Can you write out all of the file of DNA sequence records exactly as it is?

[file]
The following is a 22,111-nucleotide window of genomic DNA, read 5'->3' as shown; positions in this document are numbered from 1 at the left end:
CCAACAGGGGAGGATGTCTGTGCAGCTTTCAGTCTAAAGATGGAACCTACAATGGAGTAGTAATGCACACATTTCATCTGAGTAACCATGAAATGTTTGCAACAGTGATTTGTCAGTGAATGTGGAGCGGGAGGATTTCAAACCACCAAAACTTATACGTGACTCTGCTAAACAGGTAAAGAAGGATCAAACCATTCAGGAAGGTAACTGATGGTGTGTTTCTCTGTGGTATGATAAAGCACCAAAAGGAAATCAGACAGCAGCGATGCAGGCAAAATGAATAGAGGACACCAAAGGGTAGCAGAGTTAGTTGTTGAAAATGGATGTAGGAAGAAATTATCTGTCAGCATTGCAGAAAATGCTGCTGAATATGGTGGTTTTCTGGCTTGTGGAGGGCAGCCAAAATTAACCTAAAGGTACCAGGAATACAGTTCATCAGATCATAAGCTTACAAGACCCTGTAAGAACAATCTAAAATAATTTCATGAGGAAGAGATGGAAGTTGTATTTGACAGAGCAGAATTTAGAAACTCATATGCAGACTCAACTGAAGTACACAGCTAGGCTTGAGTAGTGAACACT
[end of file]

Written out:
The following is a 22,111-nucleotide window of genomic DNA, read 5'->3' as shown; positions in this document are numbered from 1 at the left end:
CCAACAGGGGAGGATGTCTGTGCAGCTTTCAGTCTAAAGATGGAACCTACAATGGAGTAGTAATGCACACATTTCATCTGAGTAACCATGAAATGTTTGCAACAGTGATTTGTCAGTGAATGTGGAGCGGGAGGATTTCAAACCACCAAAACTTATACGTGACTCTGCTAAACAGGTAAAGAAGGATCAAACCATTCAGGAAGGTAACTGATGGTGTGTTTCTCTGTGGTATGATAAAGCACCAAAAGGAAATCAGACAGCAGCGATGCAGGCAAAATGAATAGAGGACACCAAAGGGTAGCAGAGTTAGTTGTTGAAAATGGATGTAGGAAGAAATTATCTGTCAGCATTGCAGAAAATGCTGCTGAATATGGTGGTTTTCTGGCTTGTGGAGGGCAGCCAAAATTAACCTAAAGGTACCAGGAATACAGTTCATCAGATCATAAGCTTACAAGACCCTGTAAGAACAATCTAAAATAATTTCATGAGGAAGAGATGGAAGTTGTATTTGACAGAGCAGAATTTAGAAACTCATATGCAGACTCAACTGAAGTACACAGCTAGGCTTGAGTAGTGAACACT